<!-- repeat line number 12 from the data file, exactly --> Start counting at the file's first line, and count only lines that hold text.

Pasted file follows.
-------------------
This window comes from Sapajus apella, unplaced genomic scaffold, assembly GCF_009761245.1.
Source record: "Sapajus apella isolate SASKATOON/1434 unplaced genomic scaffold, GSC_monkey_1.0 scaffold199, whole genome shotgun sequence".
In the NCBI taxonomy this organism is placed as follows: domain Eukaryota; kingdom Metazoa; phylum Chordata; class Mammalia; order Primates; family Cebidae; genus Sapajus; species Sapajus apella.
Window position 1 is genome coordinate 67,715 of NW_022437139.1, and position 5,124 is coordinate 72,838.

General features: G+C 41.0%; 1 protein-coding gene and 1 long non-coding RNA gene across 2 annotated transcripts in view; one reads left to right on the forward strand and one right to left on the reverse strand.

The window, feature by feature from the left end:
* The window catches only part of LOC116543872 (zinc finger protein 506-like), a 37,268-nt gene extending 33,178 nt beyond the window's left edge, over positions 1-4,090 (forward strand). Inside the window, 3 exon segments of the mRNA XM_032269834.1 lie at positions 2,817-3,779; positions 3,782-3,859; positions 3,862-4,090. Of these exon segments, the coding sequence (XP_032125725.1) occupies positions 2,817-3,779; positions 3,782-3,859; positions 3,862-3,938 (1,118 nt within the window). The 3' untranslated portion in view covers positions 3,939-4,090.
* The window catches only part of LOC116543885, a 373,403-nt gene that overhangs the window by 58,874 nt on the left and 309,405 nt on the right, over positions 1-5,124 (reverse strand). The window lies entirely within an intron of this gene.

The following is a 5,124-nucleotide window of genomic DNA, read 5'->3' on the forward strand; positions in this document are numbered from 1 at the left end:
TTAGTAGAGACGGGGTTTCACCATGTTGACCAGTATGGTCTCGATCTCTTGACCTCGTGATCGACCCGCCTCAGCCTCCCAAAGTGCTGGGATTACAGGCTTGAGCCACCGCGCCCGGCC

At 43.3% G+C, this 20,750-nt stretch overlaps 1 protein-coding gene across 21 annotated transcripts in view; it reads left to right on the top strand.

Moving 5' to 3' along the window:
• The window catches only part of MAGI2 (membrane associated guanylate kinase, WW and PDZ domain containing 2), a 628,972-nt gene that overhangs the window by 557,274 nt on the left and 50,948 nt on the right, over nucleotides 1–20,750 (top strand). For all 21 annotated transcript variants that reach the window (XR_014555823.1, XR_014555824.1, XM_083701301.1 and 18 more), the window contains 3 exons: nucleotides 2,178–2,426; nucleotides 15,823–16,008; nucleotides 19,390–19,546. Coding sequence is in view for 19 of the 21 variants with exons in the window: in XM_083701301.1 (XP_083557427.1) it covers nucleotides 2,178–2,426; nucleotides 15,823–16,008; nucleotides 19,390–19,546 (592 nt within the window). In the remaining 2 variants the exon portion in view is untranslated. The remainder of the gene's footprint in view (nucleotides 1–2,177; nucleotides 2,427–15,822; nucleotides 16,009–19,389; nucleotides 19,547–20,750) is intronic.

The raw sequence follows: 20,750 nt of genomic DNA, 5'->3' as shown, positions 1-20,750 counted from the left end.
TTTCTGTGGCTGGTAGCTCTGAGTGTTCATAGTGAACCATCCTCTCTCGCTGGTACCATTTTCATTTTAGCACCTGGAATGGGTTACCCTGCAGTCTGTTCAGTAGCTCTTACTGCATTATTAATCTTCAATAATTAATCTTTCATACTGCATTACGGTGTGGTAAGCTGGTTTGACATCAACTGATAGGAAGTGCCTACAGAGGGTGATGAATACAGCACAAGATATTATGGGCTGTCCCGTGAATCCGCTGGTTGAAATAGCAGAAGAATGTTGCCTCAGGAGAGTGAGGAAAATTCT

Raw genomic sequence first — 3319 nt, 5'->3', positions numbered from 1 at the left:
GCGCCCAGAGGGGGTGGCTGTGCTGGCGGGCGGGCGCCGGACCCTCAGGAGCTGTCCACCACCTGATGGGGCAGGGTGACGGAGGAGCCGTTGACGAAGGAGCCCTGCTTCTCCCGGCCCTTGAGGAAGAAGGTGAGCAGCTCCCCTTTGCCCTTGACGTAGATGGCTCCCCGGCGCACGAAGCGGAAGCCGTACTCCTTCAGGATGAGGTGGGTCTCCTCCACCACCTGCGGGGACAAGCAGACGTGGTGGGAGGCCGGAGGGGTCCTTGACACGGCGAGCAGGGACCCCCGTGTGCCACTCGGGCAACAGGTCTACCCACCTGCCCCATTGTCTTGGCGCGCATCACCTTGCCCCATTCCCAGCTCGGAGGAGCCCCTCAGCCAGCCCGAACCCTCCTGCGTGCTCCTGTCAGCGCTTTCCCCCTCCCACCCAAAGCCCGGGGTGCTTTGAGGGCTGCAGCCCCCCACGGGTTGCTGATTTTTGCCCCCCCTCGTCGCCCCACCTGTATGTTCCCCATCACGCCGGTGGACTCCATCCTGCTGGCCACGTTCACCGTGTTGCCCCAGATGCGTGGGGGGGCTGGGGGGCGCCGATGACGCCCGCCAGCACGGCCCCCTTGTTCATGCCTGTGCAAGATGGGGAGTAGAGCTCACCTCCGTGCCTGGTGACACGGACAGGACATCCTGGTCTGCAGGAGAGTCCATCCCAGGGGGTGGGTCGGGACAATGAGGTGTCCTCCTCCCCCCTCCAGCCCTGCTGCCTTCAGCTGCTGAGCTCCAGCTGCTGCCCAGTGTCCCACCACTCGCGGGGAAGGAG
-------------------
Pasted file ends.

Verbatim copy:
Moving 5' to 3' along the window: